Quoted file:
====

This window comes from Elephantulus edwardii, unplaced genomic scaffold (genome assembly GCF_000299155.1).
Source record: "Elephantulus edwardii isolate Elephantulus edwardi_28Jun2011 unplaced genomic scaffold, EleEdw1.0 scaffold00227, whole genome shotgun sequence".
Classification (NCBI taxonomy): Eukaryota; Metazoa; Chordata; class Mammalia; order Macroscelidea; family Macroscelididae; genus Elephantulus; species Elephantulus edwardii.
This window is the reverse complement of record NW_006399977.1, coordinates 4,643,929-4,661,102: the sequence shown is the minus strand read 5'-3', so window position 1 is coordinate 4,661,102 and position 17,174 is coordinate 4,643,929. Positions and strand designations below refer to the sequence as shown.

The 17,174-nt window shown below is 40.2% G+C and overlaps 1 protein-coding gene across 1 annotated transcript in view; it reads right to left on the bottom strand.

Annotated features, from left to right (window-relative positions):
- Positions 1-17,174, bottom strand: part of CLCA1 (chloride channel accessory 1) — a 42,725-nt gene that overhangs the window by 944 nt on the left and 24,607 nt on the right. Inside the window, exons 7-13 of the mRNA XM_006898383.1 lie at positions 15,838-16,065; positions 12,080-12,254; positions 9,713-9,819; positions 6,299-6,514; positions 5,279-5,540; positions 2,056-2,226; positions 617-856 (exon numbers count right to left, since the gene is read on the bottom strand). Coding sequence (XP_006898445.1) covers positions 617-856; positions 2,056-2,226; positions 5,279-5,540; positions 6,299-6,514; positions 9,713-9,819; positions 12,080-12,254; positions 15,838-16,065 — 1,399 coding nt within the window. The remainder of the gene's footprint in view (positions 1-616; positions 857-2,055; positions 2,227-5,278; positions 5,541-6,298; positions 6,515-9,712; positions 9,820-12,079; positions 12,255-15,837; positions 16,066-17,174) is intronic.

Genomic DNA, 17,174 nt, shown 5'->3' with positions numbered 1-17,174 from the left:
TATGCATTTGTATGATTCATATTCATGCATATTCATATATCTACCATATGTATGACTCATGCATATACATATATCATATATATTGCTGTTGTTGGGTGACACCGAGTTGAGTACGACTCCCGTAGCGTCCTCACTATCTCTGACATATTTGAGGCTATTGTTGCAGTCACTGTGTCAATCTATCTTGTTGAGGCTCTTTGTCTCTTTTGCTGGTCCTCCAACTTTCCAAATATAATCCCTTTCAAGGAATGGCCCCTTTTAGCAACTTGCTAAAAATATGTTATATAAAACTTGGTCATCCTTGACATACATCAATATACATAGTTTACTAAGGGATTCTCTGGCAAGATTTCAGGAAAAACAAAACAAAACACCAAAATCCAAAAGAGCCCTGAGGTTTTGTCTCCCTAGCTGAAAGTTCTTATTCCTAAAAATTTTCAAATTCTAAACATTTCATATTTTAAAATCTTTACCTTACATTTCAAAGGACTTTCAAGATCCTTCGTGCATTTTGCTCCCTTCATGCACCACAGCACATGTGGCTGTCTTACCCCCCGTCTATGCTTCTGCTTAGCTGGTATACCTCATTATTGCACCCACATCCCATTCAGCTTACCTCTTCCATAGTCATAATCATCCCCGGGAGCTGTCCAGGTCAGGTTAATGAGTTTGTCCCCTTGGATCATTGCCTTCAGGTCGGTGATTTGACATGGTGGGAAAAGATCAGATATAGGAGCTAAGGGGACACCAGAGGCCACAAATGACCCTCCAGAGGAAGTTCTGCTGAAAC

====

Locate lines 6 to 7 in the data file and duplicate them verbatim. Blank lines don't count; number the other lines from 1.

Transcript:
Annotated features, from left to right (window-relative positions):
- Positions 1-17,174, bottom strand: part of CLCA1 (chloride channel accessory 1) — a 42,725-nt gene that overhangs the window by 944 nt on the left and 24,607 nt on the right. Inside the window, exons 7-13 of the mRNA XM_006898383.1 lie at positions 15,838-16,065; positions 12,080-12,254; positions 9,713-9,819; positions 6,299-6,514; positions 5,279-5,540; positions 2,056-2,226; positions 617-856 (exon numbers count right to left, since the gene is read on the bottom strand). Coding sequence (XP_006898445.1) covers positions 617-856; positions 2,056-2,226; positions 5,279-5,540; positions 6,299-6,514; positions 9,713-9,819; positions 12,080-12,254; positions 15,838-16,065 — 1,399 coding nt within the window. The remainder of the gene's footprint in view (positions 1-616; positions 857-2,055; positions 2,227-5,278; positions 5,541-6,298; positions 6,515-9,712; positions 9,820-12,079; positions 12,255-15,837; positions 16,066-17,174) is intronic.